“It looks like he has bronchiolitis…”
Ugh. I have lost count of the number of times these words were said to me during months 6-14 of my son’s life. It was never a surprise and I loathed them every time. I have also lost count of the number of times my husband and I have discussed: “should we go to the doctors?”, “should we go to A&E again?”, “is he as bad as last time?”, “what should we do next?”, “should we keep him inside away from people?”, “has he had his inhaler?”, “should we ask about the steroid inhaler?”, “shall we put him in a warm shower” or people commenting “ooo he’s chesty today isn’t he?”, “you should take him to the doctors”…it was almost a weekly occurrence and it wore us both out because he could be so demanding, unhappy and his coughing keeps him awake. We tried all sorts of weird and wonderful things to help him heal – onions under the bed? midnight showers? essential oils galore? kinesiology? why not? nothing to lose.
The reason I’m mentioning this now is because the dreaded wheeze is back after a cold day last week, and I’ve got all fingers and toes crossed hoping it doesn’t turn into the whole schebang. I’ve also been thinking about how helpful and informative the NHS was. I know a lot of people have gripes about the NHS, but seriously, how amazing is the NHS? I can’t even believe that we get free (ish) health care. Imagine having to pay each time your child was ill, paying to actually have a baby and then having to pay for the medication too? Every time we saw another helpful doctor, I felt overwhelmed with gratitude. It’s incredible.
Bronchiolitis is inflammation of the bronchioles and usually occurs in children under the age of 2. It causes wheezing, coughing, a reduced appetite, tiredness and sometimes a fever. Children normally grow out of bronchiolitis before the age of two. It is a virus, so antibiotics are useless and therefore, you have to let it ‘run it’s course’ – which can be anywhere between two weeks and two months. In our son’s case, by the time he was nearly finished his current bout, he got another bout, beginning with all the symptoms of a common cold and sometimes an infection was thrown in there too to keep us on our toes. We used to always know where Winston is in the house because we could hear his wheeze. My Dad used to call him Darth Vader! It can be treated with a steroid inhaler but due to his age, we and the doctors are reluctant to put him on one as it’s well known that steroids stunt growth.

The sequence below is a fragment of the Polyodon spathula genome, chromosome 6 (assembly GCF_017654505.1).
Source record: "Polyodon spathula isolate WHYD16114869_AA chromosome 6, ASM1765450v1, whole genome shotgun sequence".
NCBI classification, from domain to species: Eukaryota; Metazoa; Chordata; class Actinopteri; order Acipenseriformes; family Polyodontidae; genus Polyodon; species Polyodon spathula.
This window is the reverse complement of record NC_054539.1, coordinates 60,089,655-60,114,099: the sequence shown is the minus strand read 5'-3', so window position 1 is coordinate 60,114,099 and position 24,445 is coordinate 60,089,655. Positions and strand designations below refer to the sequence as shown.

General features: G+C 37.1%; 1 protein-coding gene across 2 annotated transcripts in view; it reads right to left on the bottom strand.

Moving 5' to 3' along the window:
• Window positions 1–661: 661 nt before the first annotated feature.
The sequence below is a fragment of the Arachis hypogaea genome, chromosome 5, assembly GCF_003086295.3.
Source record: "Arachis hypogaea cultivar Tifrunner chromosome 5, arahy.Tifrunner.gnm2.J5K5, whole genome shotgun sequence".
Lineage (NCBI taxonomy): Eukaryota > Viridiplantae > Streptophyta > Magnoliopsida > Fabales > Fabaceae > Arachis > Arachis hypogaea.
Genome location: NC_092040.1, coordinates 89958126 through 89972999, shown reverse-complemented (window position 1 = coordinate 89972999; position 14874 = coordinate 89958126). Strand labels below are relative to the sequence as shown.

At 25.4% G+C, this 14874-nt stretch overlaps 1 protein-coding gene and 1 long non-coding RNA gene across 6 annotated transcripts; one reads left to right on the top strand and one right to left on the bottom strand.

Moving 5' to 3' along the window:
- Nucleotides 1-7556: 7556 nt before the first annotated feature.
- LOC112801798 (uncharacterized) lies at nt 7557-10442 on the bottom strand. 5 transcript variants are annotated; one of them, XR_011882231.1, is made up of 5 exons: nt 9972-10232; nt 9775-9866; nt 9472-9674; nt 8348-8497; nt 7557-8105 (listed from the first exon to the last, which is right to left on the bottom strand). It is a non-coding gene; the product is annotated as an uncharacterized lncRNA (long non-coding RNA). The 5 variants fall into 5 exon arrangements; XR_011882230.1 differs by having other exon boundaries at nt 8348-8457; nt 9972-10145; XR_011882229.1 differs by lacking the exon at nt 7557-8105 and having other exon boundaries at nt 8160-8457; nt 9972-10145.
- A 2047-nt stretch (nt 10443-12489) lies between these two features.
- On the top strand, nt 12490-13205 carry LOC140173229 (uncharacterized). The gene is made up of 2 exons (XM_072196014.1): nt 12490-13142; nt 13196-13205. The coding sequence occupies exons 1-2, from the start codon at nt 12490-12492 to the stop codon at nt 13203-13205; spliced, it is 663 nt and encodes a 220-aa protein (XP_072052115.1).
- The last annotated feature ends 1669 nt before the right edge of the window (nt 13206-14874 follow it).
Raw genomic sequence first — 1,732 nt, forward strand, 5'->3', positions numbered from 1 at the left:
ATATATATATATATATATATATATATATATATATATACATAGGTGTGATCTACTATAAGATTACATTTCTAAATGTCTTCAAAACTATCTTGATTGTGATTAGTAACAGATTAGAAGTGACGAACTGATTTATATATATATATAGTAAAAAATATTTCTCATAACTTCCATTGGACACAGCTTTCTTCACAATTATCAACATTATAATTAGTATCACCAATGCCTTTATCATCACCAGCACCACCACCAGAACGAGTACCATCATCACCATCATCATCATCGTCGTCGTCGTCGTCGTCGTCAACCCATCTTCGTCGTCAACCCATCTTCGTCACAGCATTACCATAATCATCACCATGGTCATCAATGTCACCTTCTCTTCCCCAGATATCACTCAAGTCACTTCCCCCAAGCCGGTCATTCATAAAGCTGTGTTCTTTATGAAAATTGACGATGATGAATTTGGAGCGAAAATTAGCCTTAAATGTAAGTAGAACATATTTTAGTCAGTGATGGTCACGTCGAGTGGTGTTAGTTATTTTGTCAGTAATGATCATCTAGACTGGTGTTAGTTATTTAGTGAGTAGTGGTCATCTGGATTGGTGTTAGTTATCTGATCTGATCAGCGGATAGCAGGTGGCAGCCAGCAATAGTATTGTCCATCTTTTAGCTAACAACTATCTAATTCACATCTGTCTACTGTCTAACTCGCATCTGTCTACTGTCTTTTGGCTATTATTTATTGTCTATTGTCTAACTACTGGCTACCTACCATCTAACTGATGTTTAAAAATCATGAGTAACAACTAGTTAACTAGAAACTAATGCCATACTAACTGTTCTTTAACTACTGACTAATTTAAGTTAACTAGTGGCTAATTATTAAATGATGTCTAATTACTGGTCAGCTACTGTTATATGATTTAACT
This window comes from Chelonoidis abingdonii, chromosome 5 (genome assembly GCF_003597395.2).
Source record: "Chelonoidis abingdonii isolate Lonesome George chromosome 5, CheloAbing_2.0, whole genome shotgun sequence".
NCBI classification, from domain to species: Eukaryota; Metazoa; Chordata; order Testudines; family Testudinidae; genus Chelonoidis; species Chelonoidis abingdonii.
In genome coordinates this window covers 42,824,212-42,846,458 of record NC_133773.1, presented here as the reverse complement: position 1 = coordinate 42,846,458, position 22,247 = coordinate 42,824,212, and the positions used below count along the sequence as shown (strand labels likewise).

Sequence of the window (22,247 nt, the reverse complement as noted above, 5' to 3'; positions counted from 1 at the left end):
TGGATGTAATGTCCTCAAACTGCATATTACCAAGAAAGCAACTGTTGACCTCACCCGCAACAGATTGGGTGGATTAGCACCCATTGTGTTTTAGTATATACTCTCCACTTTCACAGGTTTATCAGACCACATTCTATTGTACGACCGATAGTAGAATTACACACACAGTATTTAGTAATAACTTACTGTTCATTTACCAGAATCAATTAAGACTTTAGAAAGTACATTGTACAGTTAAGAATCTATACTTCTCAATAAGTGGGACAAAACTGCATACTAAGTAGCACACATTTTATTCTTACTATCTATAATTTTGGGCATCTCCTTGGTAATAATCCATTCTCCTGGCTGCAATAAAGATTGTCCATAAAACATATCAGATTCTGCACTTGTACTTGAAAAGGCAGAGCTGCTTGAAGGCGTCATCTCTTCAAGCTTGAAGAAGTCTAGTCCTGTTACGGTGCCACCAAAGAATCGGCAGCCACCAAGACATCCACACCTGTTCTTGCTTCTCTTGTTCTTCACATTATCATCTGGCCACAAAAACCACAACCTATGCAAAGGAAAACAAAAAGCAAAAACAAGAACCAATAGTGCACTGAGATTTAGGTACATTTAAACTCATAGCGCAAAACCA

Generally he is happy, easy going, eats like a wart hog and plays nicely by himself – but I didn’t really feel I got to know him until he was over a year old and bronchiolitis-free. His personality was so confused with bronchiolitis that I found it hard to separate the two – what is Winston? who is he? and which part is illness? the two bonuses was that when I got a good glimpse of the ‘real him’ it made me feel elated and I suppose my patience has very slightly improved (questionable).